This road was long and many sweeping bends and we had it almost to ourselves. We used it like a race track 1st time I have ever got my pegs down on a motorway lol ;) The view down to Marmaris was breathtaking as was the road surface though
for different reasons. 2 - 3 inches of hardcore on a steep down hill with some tight bends and loads of manic traffic lead to a wary passage down. Little were we to know that this would be good practice for a later route in Greece...

Day 8 - THURS. Leave Marmaris arrive at Villa

We became associate members of the Anatolian Tigers Motorcycle Club" And got a write up in the Fthiye News Gazette...

Day 9 - 13 Villa And so after all that riding we had some holiday time by the pool and up town bars and restaurants ... Plus a bit of culture... Kaya Village known as the Greek Ghost Town.
Posing for the Turkish Motorcycle Magazine Motorad...

Day 13 Tue - leave villa to Selcuk 175 miles Of course it rained didn't it but it soon dried up.

Baggy Wendy and I took a detour back to Marmaris to pick up our Passports - Cheers Irgren (Oskar)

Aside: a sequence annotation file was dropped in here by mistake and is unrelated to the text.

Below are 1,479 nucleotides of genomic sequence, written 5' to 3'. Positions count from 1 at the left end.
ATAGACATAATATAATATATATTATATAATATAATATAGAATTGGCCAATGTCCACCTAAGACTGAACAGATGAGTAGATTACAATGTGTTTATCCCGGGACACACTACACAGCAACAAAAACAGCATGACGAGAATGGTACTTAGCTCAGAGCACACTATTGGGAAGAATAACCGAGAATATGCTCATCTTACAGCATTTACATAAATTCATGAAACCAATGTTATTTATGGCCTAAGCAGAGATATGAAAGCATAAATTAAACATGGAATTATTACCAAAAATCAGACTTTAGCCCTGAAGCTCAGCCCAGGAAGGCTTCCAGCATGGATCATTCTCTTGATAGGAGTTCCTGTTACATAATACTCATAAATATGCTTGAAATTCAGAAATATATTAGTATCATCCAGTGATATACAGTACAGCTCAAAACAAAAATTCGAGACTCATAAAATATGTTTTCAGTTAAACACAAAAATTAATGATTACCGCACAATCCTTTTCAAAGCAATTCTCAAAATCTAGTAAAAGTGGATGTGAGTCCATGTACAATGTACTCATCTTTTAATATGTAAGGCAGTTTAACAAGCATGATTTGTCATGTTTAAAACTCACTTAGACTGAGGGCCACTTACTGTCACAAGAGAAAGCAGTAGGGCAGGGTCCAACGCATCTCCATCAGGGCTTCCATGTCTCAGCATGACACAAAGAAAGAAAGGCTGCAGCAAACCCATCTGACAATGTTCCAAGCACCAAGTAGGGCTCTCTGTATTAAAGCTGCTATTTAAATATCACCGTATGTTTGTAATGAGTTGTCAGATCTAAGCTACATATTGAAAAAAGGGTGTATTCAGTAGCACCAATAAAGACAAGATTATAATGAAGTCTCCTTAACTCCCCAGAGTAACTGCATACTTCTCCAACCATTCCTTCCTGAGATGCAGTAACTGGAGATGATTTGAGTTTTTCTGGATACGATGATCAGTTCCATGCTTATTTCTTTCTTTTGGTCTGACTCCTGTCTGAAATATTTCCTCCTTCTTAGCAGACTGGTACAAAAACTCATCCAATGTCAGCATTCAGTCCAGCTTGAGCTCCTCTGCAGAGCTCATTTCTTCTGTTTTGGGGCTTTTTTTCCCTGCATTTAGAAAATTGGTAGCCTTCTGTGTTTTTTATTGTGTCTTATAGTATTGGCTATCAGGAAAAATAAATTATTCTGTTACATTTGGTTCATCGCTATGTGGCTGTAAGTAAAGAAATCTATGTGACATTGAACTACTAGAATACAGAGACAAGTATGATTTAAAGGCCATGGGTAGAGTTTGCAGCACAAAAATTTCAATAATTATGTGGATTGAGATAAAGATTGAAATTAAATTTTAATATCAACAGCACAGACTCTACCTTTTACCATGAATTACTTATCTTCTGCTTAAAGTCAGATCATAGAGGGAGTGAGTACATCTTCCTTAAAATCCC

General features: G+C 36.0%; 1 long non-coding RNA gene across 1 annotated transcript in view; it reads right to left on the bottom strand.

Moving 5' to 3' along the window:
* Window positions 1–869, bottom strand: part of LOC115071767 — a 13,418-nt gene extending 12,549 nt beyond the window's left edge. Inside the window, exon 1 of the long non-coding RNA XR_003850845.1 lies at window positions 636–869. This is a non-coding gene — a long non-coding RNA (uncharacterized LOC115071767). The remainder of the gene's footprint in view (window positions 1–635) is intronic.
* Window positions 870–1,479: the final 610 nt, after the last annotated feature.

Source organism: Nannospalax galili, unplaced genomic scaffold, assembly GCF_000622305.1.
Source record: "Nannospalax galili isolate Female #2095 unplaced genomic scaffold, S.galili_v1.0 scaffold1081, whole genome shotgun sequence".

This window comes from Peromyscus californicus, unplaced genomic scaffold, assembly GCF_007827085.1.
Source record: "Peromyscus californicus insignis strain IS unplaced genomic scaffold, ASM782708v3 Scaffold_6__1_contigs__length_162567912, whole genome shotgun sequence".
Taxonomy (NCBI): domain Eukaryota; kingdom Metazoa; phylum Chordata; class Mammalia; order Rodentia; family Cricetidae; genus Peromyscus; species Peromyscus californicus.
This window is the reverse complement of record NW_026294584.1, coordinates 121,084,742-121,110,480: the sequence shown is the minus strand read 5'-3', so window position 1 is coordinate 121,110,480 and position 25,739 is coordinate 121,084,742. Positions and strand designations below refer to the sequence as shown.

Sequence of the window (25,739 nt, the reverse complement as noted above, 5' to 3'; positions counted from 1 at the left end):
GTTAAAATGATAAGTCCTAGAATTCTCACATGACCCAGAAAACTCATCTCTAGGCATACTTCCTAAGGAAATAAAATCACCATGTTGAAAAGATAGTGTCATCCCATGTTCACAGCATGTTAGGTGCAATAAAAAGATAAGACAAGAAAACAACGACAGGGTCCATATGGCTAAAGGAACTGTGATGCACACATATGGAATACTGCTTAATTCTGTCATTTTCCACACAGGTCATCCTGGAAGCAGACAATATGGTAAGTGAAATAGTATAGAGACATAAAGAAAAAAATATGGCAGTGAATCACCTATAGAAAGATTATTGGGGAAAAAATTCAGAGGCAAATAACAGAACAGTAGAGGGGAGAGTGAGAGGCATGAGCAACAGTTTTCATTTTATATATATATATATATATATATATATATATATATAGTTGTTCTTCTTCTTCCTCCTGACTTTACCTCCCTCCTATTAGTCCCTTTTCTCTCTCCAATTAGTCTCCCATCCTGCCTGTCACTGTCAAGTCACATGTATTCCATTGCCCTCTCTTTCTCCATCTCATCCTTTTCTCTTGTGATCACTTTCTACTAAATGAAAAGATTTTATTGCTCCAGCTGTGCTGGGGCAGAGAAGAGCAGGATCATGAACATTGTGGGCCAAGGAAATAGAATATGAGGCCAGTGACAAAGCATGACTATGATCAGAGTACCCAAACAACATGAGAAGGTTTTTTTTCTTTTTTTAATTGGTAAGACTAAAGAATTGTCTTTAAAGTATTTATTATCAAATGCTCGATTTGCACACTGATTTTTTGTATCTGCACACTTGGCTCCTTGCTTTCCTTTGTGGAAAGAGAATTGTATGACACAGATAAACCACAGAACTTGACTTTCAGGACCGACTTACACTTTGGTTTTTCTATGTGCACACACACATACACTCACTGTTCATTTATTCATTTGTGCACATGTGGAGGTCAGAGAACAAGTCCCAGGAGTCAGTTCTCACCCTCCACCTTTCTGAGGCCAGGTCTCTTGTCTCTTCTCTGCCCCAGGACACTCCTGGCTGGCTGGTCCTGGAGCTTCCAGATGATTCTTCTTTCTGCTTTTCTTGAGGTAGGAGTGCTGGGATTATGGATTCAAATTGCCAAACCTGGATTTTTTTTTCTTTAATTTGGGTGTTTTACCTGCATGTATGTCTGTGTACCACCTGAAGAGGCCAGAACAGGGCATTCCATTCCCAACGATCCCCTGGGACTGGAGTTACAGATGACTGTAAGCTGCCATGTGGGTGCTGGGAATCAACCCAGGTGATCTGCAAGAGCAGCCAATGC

We rode back up the hill which as you can see the road surface has become more ride-able to meet up with Murf, Aileen Mary and Jim who had gone on ahead.
Today we were riding at a sedate pace up to now averaging 40mph which was a little frustrating... Largely due to one or 2 riders hangover. We found a nice relaxing place on the lake for lunch... close to Bafa Gölu after lunch We cracked on again maintaining the lazy pace Murf had adopted. At one point we were down to 20mph and unbelievably we were overtaken by an overloaded quarry truck and to add insult to injury we were travelling up hill at the time lol I ate dust for a while. (this was beginning to stress me after 5 days of not ridding I was rearing to go) We continued for the rest of the day at this pace. I was glad to get to the hotel after the slowest and most frustrating days riding of the trip for me. But the Hotel and the town more than made up for it...

Day 14 Wed - Leave Selcuk for Chanakalade 260 miles

We were guests at a 5***** hotel The Manager who looked after us in style (Shame he rode a BMW) but a great host. TV interviews on the balcony...

Day 15 Thu - Chanakalade to Pefkochori(Halkidiki) Greece 320 miles

A tough days riding today it didn't look so far on the map and the route was complex - not everyone trusts SatNav... A little animosity crept in at the end of this day as I disagreed to a schedule change which would have resulted in a two night stop here and a quick dash on the motorway to make up time. So we continued on the scheduled route...
Excuse me are we on the right road to... How do you pronounce this word...

Day 16 Fri - into Greek mountains stop somewhere near Kozani about 150 miles